Great Sichuan in Chelsea (based on a limited sample)
Legend (limited selection of Sichuan dishes, some are great, some middling)

* I've had some terrific meals at a number of GSI locations and then returned and had average meals. Then returned again and had another terrific meal. You roll the dice - they have a problem with consistency. I suspect they have a lot staff turnover in their kitchens.


Only one Yelp reviewer of Mission Chinese ever ate at any of these places.
"I don't understand what's wrong with thinking of correlation as a pricing convention the way one thinks of Black-Scholes vol. I mean, vol curves aren't "real" anyway, but nobody uses local vol models to price vanilla options." - Taion
 
"But this is blatant ultracrepidarianism on my part." - Taion

I have a dream of a multiplicity of pastramis.

"once the penis came out, there was discussions as to why we didn't order the testicles" - Daniel describing a meal in China

#6 joethefoodie

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Posted 01 June 2012 - 12:43 PM

I've had a very good meal or two at MCF. and like that just as in SF, 75ยข of every entree cost will be donated to one of NYC's programs to help feed the poor.

I also like that they will deliver to the neighborhood, thereby increasing by an untold percentage the delivery options for good Chinese food.

#7 oakapple

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Posted 01 June 2012 - 12:59 PM

Just for fun I read the Yelp reviews of Mission Chinese . . . .

Bottom line - they don't know the cuisine.

I am not sure that problem is unique to this restaurant. There are not a lot of well-informed Yelp reviewers, regardless of cuisine.

Having said that, how many real experts are there (who write reviews)? Not many, would be my guess.
Marc Shepherd
Editor, New York Journal

#8 joethefoodie

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Posted 01 June 2012 - 01:27 PM

I am not sure that problem is unique to this restaurant. There are not a lot of well-informed Yelp reviewers, regardless of cuisine.

Having said that, how many real experts are there (who write reviews)? Not many, would be my guess.

Wouldn't it be great if Fuchsia Dunlop was reviewing Sichuan restaurants here, and maybe Harold McGee to review WD-50?




#9 Anthony Bonner

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Posted 01 June 2012 - 01:47 PM


I am not sure that problem is unique to this restaurant. There are not a lot of well-informed Yelp reviewers, regardless of cuisine.

Having said that, how many real experts are there (who write reviews)? Not many, would be my guess.

Wouldn't it be great if Fuchsia Dunlop was reviewing Sichuan restaurants here, and maybe Harold McGee to review WD-50?

The funny thing is she has written about restaurants here for the FT, but never the sichuan places.

"This is a battle of who blinks first, and we've cut off our eyelids"


#10 joethefoodie

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Posted 01 June 2012 - 01:51 PM



I am not sure that problem is unique to this restaurant. There are not a lot of well-informed Yelp reviewers, regardless of cuisine.

Having said that, how many real experts are there (who write reviews)? Not many, would be my guess.

Wouldn't it be great if Fuchsia Dunlop was reviewing Sichuan restaurants here, and maybe Harold McGee to review WD-50?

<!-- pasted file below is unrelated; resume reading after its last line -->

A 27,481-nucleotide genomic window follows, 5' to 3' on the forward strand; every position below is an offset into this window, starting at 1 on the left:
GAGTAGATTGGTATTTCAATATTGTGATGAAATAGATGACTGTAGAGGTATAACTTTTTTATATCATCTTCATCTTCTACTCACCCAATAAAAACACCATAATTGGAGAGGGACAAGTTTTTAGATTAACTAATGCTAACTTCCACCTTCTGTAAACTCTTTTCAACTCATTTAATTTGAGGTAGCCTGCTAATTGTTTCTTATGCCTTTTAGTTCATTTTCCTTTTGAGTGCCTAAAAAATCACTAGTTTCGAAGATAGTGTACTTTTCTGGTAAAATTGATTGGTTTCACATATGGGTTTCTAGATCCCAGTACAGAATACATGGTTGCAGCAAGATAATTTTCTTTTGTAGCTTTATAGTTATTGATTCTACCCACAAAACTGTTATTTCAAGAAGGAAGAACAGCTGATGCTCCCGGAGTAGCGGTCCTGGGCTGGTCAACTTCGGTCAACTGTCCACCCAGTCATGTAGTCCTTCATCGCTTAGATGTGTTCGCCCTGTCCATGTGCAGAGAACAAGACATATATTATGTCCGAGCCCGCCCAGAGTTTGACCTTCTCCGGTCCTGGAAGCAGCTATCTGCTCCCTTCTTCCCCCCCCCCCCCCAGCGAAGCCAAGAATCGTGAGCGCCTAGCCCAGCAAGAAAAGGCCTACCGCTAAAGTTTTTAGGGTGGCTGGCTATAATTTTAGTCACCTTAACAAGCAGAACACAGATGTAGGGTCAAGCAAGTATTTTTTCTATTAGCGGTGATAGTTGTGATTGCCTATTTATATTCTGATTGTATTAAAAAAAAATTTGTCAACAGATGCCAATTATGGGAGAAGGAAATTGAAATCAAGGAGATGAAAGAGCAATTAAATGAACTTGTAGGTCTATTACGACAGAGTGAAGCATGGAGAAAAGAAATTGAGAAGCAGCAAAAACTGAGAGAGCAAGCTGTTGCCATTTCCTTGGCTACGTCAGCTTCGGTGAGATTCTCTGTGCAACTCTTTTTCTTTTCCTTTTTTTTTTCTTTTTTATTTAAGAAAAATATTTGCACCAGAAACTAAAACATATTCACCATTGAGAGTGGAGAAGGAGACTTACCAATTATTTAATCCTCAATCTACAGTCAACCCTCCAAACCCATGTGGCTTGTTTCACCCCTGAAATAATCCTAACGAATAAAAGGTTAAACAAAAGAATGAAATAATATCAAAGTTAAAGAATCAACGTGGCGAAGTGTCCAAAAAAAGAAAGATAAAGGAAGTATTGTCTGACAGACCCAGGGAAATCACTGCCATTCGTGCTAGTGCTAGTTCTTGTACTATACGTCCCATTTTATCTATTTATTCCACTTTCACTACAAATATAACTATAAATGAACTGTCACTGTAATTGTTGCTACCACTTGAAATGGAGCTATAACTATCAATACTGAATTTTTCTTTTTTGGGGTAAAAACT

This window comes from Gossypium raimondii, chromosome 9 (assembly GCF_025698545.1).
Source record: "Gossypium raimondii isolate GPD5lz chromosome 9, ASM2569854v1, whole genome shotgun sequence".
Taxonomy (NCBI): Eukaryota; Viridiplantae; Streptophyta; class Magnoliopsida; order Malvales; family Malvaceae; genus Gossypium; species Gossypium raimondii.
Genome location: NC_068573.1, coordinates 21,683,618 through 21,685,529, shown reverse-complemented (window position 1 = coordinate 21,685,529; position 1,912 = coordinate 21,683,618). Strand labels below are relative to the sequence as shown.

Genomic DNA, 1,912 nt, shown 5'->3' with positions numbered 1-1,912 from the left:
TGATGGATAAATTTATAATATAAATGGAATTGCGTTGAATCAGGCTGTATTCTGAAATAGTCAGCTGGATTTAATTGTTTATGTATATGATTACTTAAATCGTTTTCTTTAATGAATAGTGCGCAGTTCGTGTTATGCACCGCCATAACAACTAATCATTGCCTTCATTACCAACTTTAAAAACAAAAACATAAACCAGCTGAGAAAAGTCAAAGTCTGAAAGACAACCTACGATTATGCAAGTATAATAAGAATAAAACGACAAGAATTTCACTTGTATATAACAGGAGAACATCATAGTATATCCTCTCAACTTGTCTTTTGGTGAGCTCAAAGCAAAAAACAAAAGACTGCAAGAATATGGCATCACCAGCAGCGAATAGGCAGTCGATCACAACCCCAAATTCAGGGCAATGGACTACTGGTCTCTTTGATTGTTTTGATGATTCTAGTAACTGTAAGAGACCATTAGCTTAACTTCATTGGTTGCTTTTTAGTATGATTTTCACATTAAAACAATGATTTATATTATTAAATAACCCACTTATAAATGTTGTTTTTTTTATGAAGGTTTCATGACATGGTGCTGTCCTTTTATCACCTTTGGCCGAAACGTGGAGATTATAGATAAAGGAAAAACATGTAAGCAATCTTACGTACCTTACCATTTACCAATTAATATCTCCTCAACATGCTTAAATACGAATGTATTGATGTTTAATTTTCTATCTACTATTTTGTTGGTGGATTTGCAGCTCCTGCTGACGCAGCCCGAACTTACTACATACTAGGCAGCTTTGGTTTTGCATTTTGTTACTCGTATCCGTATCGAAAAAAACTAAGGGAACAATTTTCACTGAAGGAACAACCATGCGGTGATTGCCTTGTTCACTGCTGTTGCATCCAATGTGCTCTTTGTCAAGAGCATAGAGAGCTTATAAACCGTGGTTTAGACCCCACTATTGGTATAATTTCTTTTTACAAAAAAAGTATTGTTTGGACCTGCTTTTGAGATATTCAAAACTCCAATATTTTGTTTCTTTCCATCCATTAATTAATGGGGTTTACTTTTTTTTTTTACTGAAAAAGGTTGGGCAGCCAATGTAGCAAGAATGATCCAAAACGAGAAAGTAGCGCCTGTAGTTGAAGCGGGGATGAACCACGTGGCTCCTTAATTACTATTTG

The funny thing is she has written about restaurants here for the FT, but never the sichuan places.

I have to expand my reading horizons.




#11 oakapple

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Posted 01 June 2012 - 01:55 PM

As Sneakeater frequently reminds us, the mainstream media reviewers are almost never experts in this cuisine. They tend to review these places only after the actual experts have blessed them. Frank Bruni reviewed Spicy & Tasty and Szechuan Gourmet. But how many of the others on Lex's list do you think he'd been to?

Mission Chinese, due to its high profile, undoubtedly WILL get reviewed by most of the big players; but that is not the norm.
Marc Shepherd
Editor, New York Journal

#12 Anthony Bonner

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Posted 01 June 2012 - 02:10 PM




I am not sure that problem is unique to this restaurant. There are not a lot of well-informed Yelp reviewers, regardless of cuisine.

Having said that, how many real experts are there (who write reviews)? Not many, would be my guess.

Wouldn't it be great if Fuchsia Dunlop was reviewing Sichuan restaurants here, and maybe Harold McGee to review WD-50?

The funny thing is she has written about restaurants here for the FT, but never the sichuan places.

I have to expand my reading horizons.

http://www.fuchsiadunlop.com/gastronomic-tour-of-china/

She'll even be your tour guide in China if you want.

"This is a battle of who blinks first, and we've cut off our eyelids"


#13 joethefoodie

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Posted 01 June 2012 - 03:06 PM





I am not sure that problem is unique to this restaurant. There are not a lot of well-informed Yelp reviewers, regardless of cuisine.

Having said that, how many real experts are there (who write reviews)? Not many, would be my guess.

Wouldn't it be great if Fuchsia Dunlop was reviewing Sichuan restaurants here, and maybe Harold McGee to review WD-50?

The funny thing is she has written about restaurants here for the FT, but never the sichuan places.

I have to expand my reading horizons.

http://www.fuchsiadu...-tour-of-china/

She'll even be your tour guide in China if you want.

As an aside, MCFNY's Danny Bowien took a tour of Sichuan province recently, as reported here.
Might've helped his knowledge some.




#14 Nathan

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Posted 01 June 2012 - 03:19 PM

As Sneakeater frequently reminds us, the mainstream media reviewers are almost never experts in this cuisine. They tend to review these places only after the actual experts have blessed them. Frank Bruni reviewed Spicy & Tasty and Szechuan Gourmet. But how many of the others on Lex's list do you think he'd been to?

Mission Chinese, due to its high profile, undoubtedly WILL get reviewed by most of the big players; but that is not the norm.



I think he'd definitely been to the Grand Sichuans...that's pretty much a NY standard if you're into food at all. What professional reviewers generally do (as opposed to Yelpers) when reviewing a cuisine they're unfamiliar with is to read a cookbook or two (the old Dennis Getto strategy) or, these days, use google. obviously that's not the same thing as real expertise but it avoids being surprised by ma la etc...
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My opinions are obviously my personal opinions. Not yours. Not universal.


#15 Nathan

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Posted 01 June 2012 - 03:21 PM

I recently read a Yelp review of a Thai place in Austin where the comment included: "This place is so inauthentic....I even had to ask for chopsticks!" They are fun to read.
Blatantly Obvious Disclaimer:

My opinions are obviously my personal opinions. Not yours. Not universal.